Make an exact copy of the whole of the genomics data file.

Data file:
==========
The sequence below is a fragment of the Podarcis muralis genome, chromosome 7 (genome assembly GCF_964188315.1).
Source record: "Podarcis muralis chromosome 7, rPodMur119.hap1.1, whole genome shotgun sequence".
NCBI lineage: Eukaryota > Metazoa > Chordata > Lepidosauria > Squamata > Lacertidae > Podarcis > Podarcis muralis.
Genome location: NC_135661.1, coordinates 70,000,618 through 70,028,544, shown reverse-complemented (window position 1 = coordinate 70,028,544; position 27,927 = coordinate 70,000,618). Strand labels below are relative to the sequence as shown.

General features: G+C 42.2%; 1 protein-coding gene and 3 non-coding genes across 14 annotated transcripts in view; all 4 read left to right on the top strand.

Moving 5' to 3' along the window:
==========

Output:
The sequence below is a fragment of the Podarcis muralis genome, chromosome 7 (genome assembly GCF_964188315.1).
Source record: "Podarcis muralis chromosome 7, rPodMur119.hap1.1, whole genome shotgun sequence".
NCBI lineage: Eukaryota > Metazoa > Chordata > Lepidosauria > Squamata > Lacertidae > Podarcis > Podarcis muralis.
Genome location: NC_135661.1, coordinates 70,000,618 through 70,028,544, shown reverse-complemented (window position 1 = coordinate 70,028,544; position 27,927 = coordinate 70,000,618). Strand labels below are relative to the sequence as shown.

General features: G+C 42.2%; 1 protein-coding gene and 3 non-coding genes across 14 annotated transcripts in view; all 4 read left to right on the top strand.

Moving 5' to 3' along the window: